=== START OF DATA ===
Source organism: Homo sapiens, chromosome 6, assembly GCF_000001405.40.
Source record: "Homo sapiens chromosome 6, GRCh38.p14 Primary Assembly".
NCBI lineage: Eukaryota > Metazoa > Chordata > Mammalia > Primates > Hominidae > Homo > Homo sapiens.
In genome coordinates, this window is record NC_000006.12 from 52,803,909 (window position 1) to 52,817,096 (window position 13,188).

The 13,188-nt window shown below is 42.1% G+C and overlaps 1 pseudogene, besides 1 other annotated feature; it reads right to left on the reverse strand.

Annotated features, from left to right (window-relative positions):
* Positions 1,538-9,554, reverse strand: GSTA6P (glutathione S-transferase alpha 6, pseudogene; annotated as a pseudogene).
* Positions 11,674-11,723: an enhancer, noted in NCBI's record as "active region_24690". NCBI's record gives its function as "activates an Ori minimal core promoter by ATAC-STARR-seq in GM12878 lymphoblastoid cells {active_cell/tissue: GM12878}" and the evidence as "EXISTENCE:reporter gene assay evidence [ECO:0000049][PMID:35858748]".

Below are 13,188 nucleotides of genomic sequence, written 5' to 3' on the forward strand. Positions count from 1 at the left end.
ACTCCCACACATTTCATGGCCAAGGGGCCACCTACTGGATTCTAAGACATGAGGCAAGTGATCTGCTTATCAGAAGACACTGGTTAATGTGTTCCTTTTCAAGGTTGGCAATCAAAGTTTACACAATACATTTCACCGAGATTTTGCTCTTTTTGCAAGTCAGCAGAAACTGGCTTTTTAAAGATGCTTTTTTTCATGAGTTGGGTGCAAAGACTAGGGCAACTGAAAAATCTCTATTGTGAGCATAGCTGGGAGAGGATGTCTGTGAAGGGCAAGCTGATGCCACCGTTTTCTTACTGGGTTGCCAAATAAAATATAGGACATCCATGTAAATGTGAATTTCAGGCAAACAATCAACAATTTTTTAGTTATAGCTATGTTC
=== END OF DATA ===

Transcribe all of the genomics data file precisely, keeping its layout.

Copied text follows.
Source organism: Homo sapiens, chromosome 6, assembly GCF_000001405.40.
Source record: "Homo sapiens chromosome 6, GRCh38.p14 Primary Assembly".
NCBI lineage: Eukaryota > Metazoa > Chordata > Mammalia > Primates > Hominidae > Homo > Homo sapiens.
In genome coordinates, this window is record NC_000006.12 from 52,803,909 (window position 1) to 52,817,096 (window position 13,188).

The 13,188-nt window shown below is 42.1% G+C and overlaps 1 pseudogene, besides 1 other annotated feature; it reads right to left on the reverse strand.

Annotated features, from left to right (window-relative positions):
* Positions 1,538-9,554, reverse strand: GSTA6P (glutathione S-transferase alpha 6, pseudogene; annotated as a pseudogene).
* Positions 11,674-11,723: an enhancer, noted in NCBI's record as "active region_24690". NCBI's record gives its function as "activates an Ori minimal core promoter by ATAC-STARR-seq in GM12878 lymphoblastoid cells {active_cell/tissue: GM12878}" and the evidence as "EXISTENCE:reporter gene assay evidence [ECO:0000049][PMID:35858748]".

Below are 13,188 nucleotides of genomic sequence, written 5' to 3' on the forward strand. Positions count from 1 at the left end.
ACTCCCACACATTTCATGGCCAAGGGGCCACCTACTGGATTCTAAGACATGAGGCAAGTGATCTGCTTATCAGAAGACACTGGTTAATGTGTTCCTTTTCAAGGTTGGCAATCAAAGTTTACACAATACATTTCACCGAGATTTTGCTCTTTTTGCAAGTCAGCAGAAACTGGCTTTTTAAAGATGCTTTTTTTCATGAGTTGGGTGCAAAGACTAGGGCAACTGAAAAATCTCTATTGTGAGCATAGCTGGGAGAGGATGTCTGTGAAGGGCAAGCTGATGCCACCGTTTTCTTACTGGGTTGCCAAATAAAATATAGGACATCCATGTAAATGTGAATTTCAGGCAAACAATCAACAATTTTTTAGTTATAGCTATGTTC